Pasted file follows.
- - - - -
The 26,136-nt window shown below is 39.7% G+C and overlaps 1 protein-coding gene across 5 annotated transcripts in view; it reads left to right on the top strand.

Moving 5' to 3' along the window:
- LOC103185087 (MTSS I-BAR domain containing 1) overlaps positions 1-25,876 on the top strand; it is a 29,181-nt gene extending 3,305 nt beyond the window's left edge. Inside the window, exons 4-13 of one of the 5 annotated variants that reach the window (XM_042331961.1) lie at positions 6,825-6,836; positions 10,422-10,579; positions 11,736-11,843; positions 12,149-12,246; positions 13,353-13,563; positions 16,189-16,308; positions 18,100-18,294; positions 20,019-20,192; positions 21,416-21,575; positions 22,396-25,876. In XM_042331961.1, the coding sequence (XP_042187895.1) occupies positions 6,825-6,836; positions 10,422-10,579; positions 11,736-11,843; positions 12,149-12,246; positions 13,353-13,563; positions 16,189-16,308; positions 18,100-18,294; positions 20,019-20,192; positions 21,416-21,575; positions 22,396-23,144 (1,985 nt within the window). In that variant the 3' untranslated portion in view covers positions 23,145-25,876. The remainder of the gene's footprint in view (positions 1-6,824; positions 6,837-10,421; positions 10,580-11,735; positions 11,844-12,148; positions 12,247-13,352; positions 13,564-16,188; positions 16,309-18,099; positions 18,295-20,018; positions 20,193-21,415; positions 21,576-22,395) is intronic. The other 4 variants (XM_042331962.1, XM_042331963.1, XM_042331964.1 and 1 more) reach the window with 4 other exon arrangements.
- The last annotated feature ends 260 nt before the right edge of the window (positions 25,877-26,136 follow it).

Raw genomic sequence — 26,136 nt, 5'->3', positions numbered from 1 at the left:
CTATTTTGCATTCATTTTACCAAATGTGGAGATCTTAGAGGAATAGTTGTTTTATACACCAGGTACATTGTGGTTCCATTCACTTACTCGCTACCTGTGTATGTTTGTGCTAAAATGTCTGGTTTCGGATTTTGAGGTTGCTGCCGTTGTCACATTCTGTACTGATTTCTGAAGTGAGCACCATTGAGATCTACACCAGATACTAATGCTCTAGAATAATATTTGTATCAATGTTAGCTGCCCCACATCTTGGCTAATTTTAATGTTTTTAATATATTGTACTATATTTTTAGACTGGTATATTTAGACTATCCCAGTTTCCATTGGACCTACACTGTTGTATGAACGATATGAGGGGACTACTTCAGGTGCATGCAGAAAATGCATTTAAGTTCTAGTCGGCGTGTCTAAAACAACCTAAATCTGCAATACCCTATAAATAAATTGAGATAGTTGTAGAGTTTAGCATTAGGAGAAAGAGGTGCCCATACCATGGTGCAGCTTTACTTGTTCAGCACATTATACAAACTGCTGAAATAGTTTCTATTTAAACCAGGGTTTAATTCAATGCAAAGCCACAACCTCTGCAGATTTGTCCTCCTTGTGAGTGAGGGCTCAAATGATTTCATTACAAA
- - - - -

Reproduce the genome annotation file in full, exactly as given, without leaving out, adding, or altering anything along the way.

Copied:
The 26,136-nt window shown below is 39.7% G+C and overlaps 1 protein-coding gene across 5 annotated transcripts in view; it reads left to right on the top strand.

Moving 5' to 3' along the window:
- LOC103185087 (MTSS I-BAR domain containing 1) overlaps positions 1-25,876 on the top strand; it is a 29,181-nt gene extending 3,305 nt beyond the window's left edge. Inside the window, exons 4-13 of one of the 5 annotated variants that reach the window (XM_042331961.1) lie at positions 6,825-6,836; positions 10,422-10,579; positions 11,736-11,843; positions 12,149-12,246; positions 13,353-13,563; positions 16,189-16,308; positions 18,100-18,294; positions 20,019-20,192; positions 21,416-21,575; positions 22,396-25,876. In XM_042331961.1, the coding sequence (XP_042187895.1) occupies positions 6,825-6,836; positions 10,422-10,579; positions 11,736-11,843; positions 12,149-12,246; positions 13,353-13,563; positions 16,189-16,308; positions 18,100-18,294; positions 20,019-20,192; positions 21,416-21,575; positions 22,396-23,144 (1,985 nt within the window). In that variant the 3' untranslated portion in view covers positions 23,145-25,876. The remainder of the gene's footprint in view (positions 1-6,824; positions 6,837-10,421; positions 10,580-11,735; positions 11,844-12,148; positions 12,247-13,352; positions 13,564-16,188; positions 16,309-18,099; positions 18,295-20,018; positions 20,193-21,415; positions 21,576-22,395) is intronic. The other 4 variants (XM_042331962.1, XM_042331963.1, XM_042331964.1 and 1 more) reach the window with 4 other exon arrangements.
- The last annotated feature ends 260 nt before the right edge of the window (positions 25,877-26,136 follow it).

Raw genomic sequence — 26,136 nt, 5'->3', positions numbered from 1 at the left:
CTATTTTGCATTCATTTTACCAAATGTGGAGATCTTAGAGGAATAGTTGTTTTATACACCAGGTACATTGTGGTTCCATTCACTTACTCGCTACCTGTGTATGTTTGTGCTAAAATGTCTGGTTTCGGATTTTGAGGTTGCTGCCGTTGTCACATTCTGTACTGATTTCTGAAGTGAGCACCATTGAGATCTACACCAGATACTAATGCTCTAGAATAATATTTGTATCAATGTTAGCTGCCCCACATCTTGGCTAATTTTAATGTTTTTAATATATTGTACTATATTTTTAGACTGGTATATTTAGACTATCCCAGTTTCCATTGGACCTACACTGTTGTATGAACGATATGAGGGGACTACTTCAGGTGCATGCAGAAAATGCATTTAAGTTCTAGTCGGCGTGTCTAAAACAACCTAAATCTGCAATACCCTATAAATAAATTGAGATAGTTGTAGAGTTTAGCATTAGGAGAAAGAGGTGCCCATACCATGGTGCAGCTTTACTTGTTCAGCACATTATACAAACTGCTGAAATAGTTTCTATTTAAACCAGGGTTTAATTCAATGCAAAGCCACAACCTCTGCAGATTTGTCCTCCTTGTGAGTGAGGGCTCAAATGATTTCATTACAAA